Varieties of Realism: Thucydides and Machiavelli

  • Forde S
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Realists have dominated the postwar study of international politics, but they have not always taken seriously the problems of realism as a moral theory. One such problem is the difficulty of reconciling realism with devotion to ethics in any sphere, including domestic politics. This problem was taken seriously by two originators of the realist school, Thucydides and Machiavelli. I explore the thought of these two authors with special attention to their views of the relation of international realism to general ethical skepticism and to domestic politics in particular. Examining their respective views of international realism, of the origin of societies, of the overall relation between justice and amoral necessity, I conclude that while for Machiavelli international realism is only a part of a more general ethical skepticism. Thucydides tries to manage a difficult if not tragic tension between the requirements of international realism and domestic morality. CR - Copyright © 1992 Southern Political Science Association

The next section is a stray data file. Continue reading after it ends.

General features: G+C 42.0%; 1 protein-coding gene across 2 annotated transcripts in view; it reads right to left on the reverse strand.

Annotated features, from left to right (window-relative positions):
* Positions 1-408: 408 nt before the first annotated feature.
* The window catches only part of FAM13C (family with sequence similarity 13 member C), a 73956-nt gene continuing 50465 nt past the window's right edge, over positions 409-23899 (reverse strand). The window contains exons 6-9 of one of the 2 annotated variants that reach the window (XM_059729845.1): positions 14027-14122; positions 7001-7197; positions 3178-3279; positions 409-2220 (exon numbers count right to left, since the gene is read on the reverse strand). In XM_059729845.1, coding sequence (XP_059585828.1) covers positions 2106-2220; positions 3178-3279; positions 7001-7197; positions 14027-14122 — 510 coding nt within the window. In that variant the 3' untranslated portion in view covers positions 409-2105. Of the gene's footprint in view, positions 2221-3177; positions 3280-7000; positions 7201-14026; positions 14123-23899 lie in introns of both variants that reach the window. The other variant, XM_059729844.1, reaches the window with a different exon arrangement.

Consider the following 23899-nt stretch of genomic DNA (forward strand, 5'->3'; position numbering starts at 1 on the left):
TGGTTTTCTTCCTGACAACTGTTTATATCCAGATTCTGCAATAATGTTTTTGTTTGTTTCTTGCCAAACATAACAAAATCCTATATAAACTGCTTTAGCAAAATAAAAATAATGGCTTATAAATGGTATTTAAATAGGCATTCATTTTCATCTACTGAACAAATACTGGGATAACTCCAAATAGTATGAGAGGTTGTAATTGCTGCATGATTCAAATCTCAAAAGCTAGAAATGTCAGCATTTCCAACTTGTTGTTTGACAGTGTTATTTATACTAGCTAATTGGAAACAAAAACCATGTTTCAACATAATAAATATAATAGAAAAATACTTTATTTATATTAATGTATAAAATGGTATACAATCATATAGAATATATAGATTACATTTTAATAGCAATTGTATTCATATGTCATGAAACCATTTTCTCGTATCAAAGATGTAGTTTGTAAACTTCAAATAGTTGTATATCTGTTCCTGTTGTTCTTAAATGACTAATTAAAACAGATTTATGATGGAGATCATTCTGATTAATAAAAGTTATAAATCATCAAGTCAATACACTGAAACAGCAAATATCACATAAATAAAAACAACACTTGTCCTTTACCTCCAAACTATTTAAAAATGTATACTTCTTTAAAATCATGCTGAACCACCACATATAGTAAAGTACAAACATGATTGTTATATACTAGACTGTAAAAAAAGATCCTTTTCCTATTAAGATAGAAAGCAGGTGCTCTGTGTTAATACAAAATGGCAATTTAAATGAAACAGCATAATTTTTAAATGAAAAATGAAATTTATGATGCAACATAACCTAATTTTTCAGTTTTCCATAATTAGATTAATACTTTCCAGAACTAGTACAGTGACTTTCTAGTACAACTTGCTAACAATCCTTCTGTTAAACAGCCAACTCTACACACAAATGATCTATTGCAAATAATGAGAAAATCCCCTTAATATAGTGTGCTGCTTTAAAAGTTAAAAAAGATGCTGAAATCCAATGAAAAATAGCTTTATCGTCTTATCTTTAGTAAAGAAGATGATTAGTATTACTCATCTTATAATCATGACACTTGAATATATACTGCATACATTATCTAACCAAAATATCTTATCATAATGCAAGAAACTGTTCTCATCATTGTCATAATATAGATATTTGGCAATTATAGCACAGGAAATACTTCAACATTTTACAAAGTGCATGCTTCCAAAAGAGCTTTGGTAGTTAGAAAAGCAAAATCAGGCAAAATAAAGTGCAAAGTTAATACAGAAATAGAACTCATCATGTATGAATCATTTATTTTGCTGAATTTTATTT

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  • Steven Forde

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